The Lickety Stick caught my eye last month while shopping for dog food and training treats at Global Pets in Truro. If you picture a roll-on deodorant you get an idea how it functions, except instead of a pleasant smelling stink neutralizer it releases a natural tasty liquid the dog can lick. I can see it work nicely with polite leash manner training, but also to change a nervous dog’s mind about a hand reaching for him. Many of my consultations involve dogs that bite, and specifically hands. Dogs, it seems to me, are increasingly more suspicious of hands and I believe that is because the famous Dog Whisperer demonstrates that hands should pin and poke, not gently stroke and deliver a food treat or toy. Even though I like the Lickety Stick, I won't use it much, because it is made by PetSafe, the leading shock collar manufacturer, and that puts me in moral conflict; enough to stay away from their good products as well.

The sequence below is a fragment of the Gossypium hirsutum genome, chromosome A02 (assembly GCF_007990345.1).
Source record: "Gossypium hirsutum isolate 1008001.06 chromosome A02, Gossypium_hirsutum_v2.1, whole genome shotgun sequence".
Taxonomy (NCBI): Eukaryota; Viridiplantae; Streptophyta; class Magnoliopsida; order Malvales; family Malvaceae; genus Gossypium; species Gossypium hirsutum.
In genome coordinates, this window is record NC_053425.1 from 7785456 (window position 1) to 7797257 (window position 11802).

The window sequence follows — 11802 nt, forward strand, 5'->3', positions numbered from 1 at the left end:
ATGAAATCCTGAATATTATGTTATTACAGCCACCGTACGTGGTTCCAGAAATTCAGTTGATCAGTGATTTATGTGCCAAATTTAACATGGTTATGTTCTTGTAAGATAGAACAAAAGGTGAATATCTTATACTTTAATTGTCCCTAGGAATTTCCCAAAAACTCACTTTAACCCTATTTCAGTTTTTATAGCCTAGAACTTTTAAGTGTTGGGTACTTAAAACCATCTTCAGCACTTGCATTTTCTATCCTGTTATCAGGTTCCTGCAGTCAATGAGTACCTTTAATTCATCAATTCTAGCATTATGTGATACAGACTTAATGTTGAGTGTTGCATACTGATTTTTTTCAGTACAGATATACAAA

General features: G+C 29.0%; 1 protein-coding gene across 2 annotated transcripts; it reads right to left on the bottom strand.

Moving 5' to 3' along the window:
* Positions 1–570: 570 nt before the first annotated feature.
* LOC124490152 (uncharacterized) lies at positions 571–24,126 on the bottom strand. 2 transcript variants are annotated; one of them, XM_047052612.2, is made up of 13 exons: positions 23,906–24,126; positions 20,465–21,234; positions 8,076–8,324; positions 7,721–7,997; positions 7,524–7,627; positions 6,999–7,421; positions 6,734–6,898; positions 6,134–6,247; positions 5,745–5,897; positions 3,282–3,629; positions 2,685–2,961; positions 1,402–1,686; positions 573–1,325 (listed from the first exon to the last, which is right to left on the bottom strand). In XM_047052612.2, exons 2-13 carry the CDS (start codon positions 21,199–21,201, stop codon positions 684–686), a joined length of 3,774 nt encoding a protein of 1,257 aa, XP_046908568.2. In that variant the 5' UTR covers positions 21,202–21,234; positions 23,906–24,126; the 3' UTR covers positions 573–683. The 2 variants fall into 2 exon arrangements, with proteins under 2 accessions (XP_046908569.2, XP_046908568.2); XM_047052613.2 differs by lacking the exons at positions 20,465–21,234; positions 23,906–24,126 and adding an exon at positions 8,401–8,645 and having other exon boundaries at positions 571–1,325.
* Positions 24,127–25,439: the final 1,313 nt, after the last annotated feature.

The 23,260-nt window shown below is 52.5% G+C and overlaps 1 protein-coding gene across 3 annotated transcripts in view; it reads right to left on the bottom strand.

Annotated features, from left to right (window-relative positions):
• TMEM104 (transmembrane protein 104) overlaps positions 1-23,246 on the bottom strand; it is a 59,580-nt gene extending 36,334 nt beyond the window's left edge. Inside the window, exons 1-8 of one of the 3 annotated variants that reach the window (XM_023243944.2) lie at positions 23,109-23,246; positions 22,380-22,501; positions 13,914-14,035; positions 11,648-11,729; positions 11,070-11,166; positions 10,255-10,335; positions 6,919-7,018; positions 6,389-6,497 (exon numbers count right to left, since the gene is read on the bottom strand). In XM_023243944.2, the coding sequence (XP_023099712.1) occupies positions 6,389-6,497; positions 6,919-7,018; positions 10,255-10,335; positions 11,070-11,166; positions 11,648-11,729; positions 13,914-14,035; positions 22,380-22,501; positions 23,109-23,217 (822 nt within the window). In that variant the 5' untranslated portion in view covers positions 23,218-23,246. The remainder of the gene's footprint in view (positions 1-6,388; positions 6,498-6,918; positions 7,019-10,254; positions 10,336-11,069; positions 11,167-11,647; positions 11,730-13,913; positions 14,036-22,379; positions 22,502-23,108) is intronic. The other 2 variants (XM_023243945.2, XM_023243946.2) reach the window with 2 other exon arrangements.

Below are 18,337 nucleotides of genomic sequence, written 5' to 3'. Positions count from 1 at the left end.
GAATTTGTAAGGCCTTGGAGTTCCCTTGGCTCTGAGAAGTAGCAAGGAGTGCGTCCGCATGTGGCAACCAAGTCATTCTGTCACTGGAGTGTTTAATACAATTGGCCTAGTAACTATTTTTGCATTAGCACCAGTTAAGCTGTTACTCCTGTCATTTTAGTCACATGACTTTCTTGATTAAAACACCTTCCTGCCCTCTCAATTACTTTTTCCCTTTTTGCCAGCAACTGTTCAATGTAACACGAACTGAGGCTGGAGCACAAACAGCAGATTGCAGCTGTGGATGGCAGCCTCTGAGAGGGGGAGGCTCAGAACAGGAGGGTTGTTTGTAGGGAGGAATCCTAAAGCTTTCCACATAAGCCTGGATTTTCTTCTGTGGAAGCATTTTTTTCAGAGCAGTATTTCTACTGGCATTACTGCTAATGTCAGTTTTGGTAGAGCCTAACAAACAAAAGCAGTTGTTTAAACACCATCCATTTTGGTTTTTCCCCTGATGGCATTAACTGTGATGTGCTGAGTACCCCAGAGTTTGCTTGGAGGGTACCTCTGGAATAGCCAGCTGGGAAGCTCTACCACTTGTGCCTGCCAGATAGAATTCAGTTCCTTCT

Those are the things that stuck out, but I also found a bunch of mention-worthy information. There are many websites that advance the gentle and dog friendly treatment of our hairy sidekicks, but two I especially liked: is based in the UK and has really good video clips, including one on how to desensitize a dog to a wear a muzzle, and one how to teach “drop it”.
The other,, is an international directory of, as the name implies, truly positive dog trainers. Unlike some other groups and associations that don’t always screen if everyone follows their mission statement, or are all-inclusive to begin with and accept anyone who can hold a leash regardless how aversive the method is they use, joining this one is by referral only. Yours truly made the cut, but is not yet listed because, I was told, the site is managed by volunteers and updating can be a tad slow. Understandable, but I hope they’re finding the time so that more and more dog owners can locate a truly positive dog pro in their area.